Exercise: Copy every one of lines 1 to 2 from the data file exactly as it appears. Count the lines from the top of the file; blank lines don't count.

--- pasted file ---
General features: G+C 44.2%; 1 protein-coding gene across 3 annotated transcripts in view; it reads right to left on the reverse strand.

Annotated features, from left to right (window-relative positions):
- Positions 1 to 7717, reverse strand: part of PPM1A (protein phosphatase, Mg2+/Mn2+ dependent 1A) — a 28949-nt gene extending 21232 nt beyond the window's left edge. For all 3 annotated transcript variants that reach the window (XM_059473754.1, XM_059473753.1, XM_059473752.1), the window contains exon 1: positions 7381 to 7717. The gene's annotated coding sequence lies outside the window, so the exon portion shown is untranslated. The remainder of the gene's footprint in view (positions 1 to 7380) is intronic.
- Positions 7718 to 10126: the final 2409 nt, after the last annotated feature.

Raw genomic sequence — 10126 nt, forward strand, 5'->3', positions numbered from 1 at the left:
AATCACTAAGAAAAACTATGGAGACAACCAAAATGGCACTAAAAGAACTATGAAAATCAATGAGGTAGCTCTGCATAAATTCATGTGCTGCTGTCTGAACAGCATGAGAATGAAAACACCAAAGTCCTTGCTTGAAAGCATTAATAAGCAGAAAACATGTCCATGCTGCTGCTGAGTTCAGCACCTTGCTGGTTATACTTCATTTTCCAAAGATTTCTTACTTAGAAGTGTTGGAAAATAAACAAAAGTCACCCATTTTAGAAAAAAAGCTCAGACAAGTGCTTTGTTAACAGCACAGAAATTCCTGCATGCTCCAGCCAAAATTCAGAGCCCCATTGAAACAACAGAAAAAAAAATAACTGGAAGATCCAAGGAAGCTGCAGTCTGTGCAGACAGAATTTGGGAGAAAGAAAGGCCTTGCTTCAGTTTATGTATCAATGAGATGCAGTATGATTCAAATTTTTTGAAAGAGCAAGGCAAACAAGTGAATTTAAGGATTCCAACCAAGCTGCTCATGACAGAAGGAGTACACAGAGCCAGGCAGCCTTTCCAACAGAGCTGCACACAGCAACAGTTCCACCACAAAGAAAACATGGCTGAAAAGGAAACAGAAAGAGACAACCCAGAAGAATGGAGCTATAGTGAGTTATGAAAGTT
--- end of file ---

General features: G+C 44.2%; 1 protein-coding gene across 3 annotated transcripts in view; it reads right to left on the reverse strand.

Annotated features, from left to right (window-relative positions):